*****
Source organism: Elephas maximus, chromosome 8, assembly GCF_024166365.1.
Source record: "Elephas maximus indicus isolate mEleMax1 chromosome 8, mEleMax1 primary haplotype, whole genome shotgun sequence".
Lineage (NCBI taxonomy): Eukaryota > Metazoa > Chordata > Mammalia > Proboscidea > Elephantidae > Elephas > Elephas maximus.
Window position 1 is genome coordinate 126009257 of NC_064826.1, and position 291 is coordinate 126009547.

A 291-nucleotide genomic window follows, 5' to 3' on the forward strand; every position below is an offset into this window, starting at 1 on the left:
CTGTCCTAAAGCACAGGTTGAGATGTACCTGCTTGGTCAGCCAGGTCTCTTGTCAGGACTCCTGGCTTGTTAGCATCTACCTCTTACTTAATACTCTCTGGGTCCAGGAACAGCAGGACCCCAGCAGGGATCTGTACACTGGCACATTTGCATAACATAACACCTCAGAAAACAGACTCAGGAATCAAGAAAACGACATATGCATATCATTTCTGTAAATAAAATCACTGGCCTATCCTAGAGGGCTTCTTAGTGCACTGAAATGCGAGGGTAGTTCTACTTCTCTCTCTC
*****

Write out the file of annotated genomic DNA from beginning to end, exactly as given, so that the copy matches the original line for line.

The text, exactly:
Source organism: Elephas maximus, chromosome 8, assembly GCF_024166365.1.
Source record: "Elephas maximus indicus isolate mEleMax1 chromosome 8, mEleMax1 primary haplotype, whole genome shotgun sequence".
Lineage (NCBI taxonomy): Eukaryota > Metazoa > Chordata > Mammalia > Proboscidea > Elephantidae > Elephas > Elephas maximus.
Window position 1 is genome coordinate 126009257 of NC_064826.1, and position 291 is coordinate 126009547.

A 291-nucleotide genomic window follows, 5' to 3' on the forward strand; every position below is an offset into this window, starting at 1 on the left:
CTGTCCTAAAGCACAGGTTGAGATGTACCTGCTTGGTCAGCCAGGTCTCTTGTCAGGACTCCTGGCTTGTTAGCATCTACCTCTTACTTAATACTCTCTGGGTCCAGGAACAGCAGGACCCCAGCAGGGATCTGTACACTGGCACATTTGCATAACATAACACCTCAGAAAACAGACTCAGGAATCAAGAAAACGACATATGCATATCATTTCTGTAAATAAAATCACTGGCCTATCCTAGAGGGCTTCTTAGTGCACTGAAATGCGAGGGTAGTTCTACTTCTCTCTCTC